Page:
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Year : 2014  |  Volume : 57  |  Issue : 2  |  Page : 356-357
A modified fungal slide culture technique

Department of Microbiology, Mahatma Gandhi Medical College and Research Institute, Puducherry, India

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Date of Web Publication19-Jun-2014

How to cite this article:
Kali A, Srirangaraj S, Pravin Charles MV. A modified fungal slide culture technique. Indian J Pathol Microbiol 2014;57:356-7

How to cite this URL:
Kali A, Srirangaraj S, Pravin Charles MV. A modified fungal slide culture technique. Indian J Pathol Microbiol [serial online] 2014 [cited 2023 Sep 27];57:356-7. Available from:


Laboratory identification of pathogenic fungal agents essentially depends on demonstration of unique morphological characteristics. However, demonstration of intact fungal morphology is often not possible in widely practiced tease mount technique. We describe a simple modification of fungal slide culture method using cellophane tape, which combines the best of slide culture and cellophane tape preparation.

Slide culture set comprising of a glass petri plate and a slide was sterilized by hot air oven. A square agar block (7 mm × 7 mm × 3 mm) cut from sabouraud dextrose agar plate was placed on one-half of the slide, and a needlepoint inoculum of spores or mycelium was inoculated at the lateral surfaces of the agar block on all four sides. A drop of sterile distilled water was placed close to the agar. The agar block was snugly sealed to the slide with a 4 cm square strip of clean cellophane tape. Remaining half of the slide was wiped with methanol to decontaminate the surface from fungal spores. After its drying, same protocol was followed for inoculation of another fungal isolate on the other half of the slide [Figure 1]. The whole set was incubated at 25°C after closing the petri plate. When visible fungal growth on the cellophane tape was about 1-3 mm wide, the tape was lifted from the agar block, and lactophenol cotton blue (LPCB) mount was prepared on another slide for microscopic examination.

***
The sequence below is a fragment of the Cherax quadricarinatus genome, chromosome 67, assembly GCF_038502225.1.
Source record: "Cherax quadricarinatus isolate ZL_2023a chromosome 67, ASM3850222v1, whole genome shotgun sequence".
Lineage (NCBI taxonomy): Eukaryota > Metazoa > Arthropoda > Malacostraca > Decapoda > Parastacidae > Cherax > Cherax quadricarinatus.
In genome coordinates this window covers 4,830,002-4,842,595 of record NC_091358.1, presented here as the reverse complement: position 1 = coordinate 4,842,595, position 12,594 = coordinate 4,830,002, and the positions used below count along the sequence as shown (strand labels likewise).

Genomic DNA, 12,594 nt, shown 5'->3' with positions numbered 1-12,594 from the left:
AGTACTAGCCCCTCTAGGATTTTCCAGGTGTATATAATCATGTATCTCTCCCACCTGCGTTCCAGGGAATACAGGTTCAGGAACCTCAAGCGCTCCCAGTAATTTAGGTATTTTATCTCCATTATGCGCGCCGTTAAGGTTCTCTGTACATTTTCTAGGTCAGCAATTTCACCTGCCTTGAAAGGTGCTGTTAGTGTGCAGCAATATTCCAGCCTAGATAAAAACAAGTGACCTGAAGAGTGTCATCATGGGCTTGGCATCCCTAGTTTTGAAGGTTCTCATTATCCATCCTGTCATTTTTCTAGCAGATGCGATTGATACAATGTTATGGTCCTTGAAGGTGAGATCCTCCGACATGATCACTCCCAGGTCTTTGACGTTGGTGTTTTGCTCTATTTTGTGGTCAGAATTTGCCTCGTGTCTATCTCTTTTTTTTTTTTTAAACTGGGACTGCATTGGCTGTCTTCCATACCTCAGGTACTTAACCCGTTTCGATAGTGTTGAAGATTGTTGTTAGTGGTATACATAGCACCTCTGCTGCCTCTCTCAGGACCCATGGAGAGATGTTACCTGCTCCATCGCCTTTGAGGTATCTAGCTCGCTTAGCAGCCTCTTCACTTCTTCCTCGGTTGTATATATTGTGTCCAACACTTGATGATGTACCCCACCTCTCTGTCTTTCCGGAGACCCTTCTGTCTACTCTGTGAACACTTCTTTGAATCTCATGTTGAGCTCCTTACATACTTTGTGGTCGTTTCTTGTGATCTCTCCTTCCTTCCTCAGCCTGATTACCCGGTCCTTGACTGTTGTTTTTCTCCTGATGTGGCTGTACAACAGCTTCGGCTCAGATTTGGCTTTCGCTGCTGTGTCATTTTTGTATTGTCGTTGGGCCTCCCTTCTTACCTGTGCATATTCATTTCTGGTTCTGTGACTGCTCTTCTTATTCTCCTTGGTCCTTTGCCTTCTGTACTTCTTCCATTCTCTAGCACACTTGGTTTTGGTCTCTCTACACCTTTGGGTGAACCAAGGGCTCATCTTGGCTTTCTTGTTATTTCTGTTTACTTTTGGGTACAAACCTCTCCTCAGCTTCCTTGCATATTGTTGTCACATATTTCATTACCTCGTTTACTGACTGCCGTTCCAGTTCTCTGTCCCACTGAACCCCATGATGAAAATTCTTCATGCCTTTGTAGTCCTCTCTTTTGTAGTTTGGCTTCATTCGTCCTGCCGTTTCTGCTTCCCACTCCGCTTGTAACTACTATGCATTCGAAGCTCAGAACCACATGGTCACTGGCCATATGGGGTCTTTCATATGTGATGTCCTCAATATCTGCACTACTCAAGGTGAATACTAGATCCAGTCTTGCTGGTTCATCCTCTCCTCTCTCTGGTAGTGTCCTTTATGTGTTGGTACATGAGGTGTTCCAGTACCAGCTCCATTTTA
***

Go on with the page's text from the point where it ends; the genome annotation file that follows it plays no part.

Figure 1: Two fungal isolates inoculated on two agar blocks placed on a microscopic slide and sealed with cellophane tape with a drop of sterile distilled water is close to the agar blocks

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Adhesive cellophane tape method is a fast and inexpensive technique, which obviates the need of teasing and provides better microscopic morphology. [1] In 1950, Riddell introduced a simple slide culture technique to obtain permanent stained intact mycological preparations. [2] Both these methods have their own advantages and limitations. Cellophane tape preparations are not suitable as permanent preparations due to quick drying and wrinkling of the tape. [3] On the other hand, owing to the open nature, slide culture ensures good aeration and moisture at the cost of contamination. It also requires conditions suitable for fungal growth viz. nutrition, aeration, moisture, and temperature.

We have tested 14 different fungal species from our stock cultures, which include fungi with slow growth rate viz. Trichophyton rubrum, Trichophyton schoenleinii, Trichophyton mentagrophyte, Epidermophyton floccosum and Microsporum gypseum as well as common rapid growing molds belonging to genus Mucor, Rhizopus, Syncephalastrum, Penicillium, Fusarium, and Aspergillus. We found this modified technique supported growth of both rapid and slow growing fungi without altered morphology, drying, and cross-contamination. There was no essential difference in growth characteristics in conventional and modified slide culture method. In fact, fungal structures were undistorted due to adhesive nature of cellophane tape. Moreover, cellophane tape LPCB mount had good microscopic clarity which is essential for fungal morphotyping. Due to self-containing nature of this sealed preparation, the risk of cross-contamination within the petri plate was diminished. More airspace within the sealed preparation was ensured by increasing thickness of agar block causing tenting of the cellophane membrane. Since this modification combines the best of slide culture and cellophane tape preparation, it could be beneficial in fungal identification.

   References Top

1.Larone DH. Medically Important Fungi. 3 rd ed. Washington, D.C: ASM Press; 1995.  Back to cited text no. 1
2.Riddell RW. Permanent stained mycological preparations obtained by slide culture. Mycologia 1950;42:265-70.  Back to cited text no. 2
3.Hughes AD, Lorusso GD, Greer DL. The 'double-layer tape prep': An improvement to a standard technique. J Med Microbiol 2004;53:455.  Back to cited text no. 3

Correspondence Address:
Arunava Kali
Department of Microbiology, Mahatma Gandhi Medical College and Research Institute, Puducherry - 607 402
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Source of Support: None, Conflict of Interest: None

DOI: 10.4103/0377-4929.134756

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